A reflection on the introduction to Empathic Design

Before this class, I didn’t know what empathic design was, or how it related to me as a designer. These first two lectures have really opened my eyes to so many new aspects of design. I really enjoyed watching the TED talk Why Design Should Include Everyone given by Sinead Burke. I really enjoyed getting to take a look into what life is like as a little person. How so many of the daily tasks that I don’t think about, is a daily struggle, like using a public bathroom. I never thought about how much design can infringe on a person’s independence and dignity. I was very inspired by the struggles she shares and the solutions that she has come up with to overcome them, and I think it would be interesting to pursue this line of thinking and problem solving for the final project. Another aspect of  thinking empathically that I learned this week is remembering to think about how far to go when trying to solve a problem before you make it worse, or make it demeaning for the people(s) you are designing for. That thinking empathically is not a ‘one and done’ kind of thinking, there are many layers to coming up with a solution. The “Kouprie & Visser, 2009” reading was very interesting to me too. I brought up many things that I didn’t realize about empathic design. For example, thinking empathically is not something that I thought about having to practice in order to get better at it. This makes sense seeing as thinking this way is not something I’m used to doing, therefore it is something that I personally need to practice. Another very interesting thing that I learned from the reading is that there are multiple ways to practice and inform empathic design. For example, role playing and observing are two of the main ways to put you in the mindset of the person/thing that you are trying to design a solution for.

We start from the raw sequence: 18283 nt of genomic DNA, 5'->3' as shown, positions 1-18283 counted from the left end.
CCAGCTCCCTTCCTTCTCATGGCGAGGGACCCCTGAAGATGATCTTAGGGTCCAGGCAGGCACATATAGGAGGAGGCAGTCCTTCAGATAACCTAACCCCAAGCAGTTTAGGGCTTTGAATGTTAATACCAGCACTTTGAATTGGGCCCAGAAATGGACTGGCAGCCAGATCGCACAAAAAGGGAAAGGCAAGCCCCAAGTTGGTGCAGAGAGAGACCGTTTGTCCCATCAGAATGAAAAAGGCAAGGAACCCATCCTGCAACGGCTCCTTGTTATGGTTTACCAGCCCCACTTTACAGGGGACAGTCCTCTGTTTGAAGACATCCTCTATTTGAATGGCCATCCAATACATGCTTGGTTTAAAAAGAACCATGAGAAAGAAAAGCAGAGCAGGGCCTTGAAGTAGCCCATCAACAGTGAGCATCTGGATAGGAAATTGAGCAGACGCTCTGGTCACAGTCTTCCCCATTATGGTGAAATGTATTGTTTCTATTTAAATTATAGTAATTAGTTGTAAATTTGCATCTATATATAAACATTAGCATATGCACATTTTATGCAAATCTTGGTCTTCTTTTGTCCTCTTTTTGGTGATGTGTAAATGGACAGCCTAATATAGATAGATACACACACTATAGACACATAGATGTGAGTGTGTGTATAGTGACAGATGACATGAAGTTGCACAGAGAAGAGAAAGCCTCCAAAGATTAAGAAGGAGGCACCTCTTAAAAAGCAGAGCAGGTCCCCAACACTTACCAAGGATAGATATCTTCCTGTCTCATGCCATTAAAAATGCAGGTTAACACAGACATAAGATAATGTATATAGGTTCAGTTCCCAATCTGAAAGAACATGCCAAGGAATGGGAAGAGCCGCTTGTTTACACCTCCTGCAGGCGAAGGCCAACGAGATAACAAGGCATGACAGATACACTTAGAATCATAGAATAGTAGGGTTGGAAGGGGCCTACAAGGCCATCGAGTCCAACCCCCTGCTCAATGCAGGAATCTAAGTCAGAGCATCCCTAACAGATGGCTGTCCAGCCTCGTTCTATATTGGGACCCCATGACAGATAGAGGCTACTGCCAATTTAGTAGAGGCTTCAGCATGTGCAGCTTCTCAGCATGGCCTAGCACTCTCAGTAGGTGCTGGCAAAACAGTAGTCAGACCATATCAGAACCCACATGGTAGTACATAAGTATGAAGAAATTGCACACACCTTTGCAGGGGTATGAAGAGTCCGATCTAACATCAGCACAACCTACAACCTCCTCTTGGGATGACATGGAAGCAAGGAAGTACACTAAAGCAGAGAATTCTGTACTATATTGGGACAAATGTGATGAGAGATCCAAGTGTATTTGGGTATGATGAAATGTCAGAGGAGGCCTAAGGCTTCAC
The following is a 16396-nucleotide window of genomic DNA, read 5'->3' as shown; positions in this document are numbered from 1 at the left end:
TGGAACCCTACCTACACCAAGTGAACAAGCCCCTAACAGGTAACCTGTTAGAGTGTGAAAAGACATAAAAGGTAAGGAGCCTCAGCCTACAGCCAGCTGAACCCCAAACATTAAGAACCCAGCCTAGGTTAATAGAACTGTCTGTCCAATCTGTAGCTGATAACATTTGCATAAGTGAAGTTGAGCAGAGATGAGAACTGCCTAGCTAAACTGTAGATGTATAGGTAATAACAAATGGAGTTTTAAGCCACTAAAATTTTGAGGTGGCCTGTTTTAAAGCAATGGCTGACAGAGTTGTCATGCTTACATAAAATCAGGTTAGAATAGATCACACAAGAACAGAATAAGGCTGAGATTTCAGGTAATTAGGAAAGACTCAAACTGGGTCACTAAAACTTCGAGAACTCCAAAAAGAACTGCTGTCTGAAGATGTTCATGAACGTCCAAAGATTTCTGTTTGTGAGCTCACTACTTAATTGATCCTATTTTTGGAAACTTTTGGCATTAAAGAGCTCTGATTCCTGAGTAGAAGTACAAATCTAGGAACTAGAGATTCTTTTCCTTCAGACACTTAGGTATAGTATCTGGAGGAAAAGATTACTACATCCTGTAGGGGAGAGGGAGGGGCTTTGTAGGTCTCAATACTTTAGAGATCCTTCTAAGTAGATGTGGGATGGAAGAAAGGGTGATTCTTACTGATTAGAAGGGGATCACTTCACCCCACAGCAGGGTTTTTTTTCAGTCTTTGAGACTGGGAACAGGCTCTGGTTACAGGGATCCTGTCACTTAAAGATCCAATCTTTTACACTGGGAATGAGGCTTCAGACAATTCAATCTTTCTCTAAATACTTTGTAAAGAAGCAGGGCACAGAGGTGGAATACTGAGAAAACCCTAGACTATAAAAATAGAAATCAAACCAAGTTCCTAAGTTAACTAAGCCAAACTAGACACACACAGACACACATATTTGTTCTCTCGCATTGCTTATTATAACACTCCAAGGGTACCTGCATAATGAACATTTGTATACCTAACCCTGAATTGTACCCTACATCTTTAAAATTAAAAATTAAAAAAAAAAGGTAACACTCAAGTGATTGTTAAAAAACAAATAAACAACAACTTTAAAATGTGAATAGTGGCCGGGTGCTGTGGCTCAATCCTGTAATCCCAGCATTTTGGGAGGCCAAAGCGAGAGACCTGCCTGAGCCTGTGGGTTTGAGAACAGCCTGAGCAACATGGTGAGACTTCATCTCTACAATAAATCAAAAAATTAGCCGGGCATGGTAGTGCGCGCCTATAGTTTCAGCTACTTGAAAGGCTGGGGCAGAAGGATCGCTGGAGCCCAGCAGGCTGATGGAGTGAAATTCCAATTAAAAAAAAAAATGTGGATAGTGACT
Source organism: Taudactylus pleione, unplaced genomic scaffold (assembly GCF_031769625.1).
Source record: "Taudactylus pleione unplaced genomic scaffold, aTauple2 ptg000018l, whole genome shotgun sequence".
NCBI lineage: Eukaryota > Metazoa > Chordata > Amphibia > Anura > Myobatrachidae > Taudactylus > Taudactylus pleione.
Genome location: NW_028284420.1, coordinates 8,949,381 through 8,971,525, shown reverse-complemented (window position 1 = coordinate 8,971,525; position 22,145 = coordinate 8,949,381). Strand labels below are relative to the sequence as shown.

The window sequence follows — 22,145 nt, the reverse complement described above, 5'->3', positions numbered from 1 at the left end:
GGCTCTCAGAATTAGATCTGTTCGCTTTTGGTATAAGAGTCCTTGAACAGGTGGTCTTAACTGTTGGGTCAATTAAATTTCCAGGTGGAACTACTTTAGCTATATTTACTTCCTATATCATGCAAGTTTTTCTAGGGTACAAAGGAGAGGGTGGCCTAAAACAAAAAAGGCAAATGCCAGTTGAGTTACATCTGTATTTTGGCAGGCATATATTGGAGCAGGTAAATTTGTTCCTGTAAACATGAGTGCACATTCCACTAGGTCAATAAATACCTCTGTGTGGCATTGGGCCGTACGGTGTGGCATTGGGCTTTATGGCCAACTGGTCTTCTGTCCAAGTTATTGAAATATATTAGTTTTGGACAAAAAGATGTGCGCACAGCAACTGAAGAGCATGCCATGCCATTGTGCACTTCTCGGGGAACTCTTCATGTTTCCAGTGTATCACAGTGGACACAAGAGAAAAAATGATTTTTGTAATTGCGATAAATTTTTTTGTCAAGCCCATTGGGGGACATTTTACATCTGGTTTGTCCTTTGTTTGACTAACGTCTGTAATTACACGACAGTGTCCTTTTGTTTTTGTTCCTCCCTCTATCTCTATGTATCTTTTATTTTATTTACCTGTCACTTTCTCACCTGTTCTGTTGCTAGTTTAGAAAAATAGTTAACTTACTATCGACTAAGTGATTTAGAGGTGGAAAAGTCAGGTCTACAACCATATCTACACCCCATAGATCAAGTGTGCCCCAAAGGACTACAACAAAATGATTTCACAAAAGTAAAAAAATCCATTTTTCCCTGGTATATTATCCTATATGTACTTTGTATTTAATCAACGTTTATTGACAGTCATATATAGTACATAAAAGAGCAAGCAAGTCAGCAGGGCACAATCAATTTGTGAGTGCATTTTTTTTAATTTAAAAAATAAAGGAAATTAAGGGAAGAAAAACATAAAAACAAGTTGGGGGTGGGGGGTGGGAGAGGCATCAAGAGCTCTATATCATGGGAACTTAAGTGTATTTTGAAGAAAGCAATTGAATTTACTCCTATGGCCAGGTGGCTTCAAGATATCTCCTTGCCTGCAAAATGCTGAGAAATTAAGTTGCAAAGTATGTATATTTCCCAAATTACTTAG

My most valuable, but not necessarily oldest, item would be my quilts that I have made with my Granny. These quilts are both materially valuable and emotionally valuable. I love them because they are the product of long late night talks and weekend sleepovers. Each one has its own memory associated with it. The first one we made was when I was about 6 or 7. When we talked about this in class it was interesting to hear all of the different things that people had and felt were their most valuable/oldest objects.

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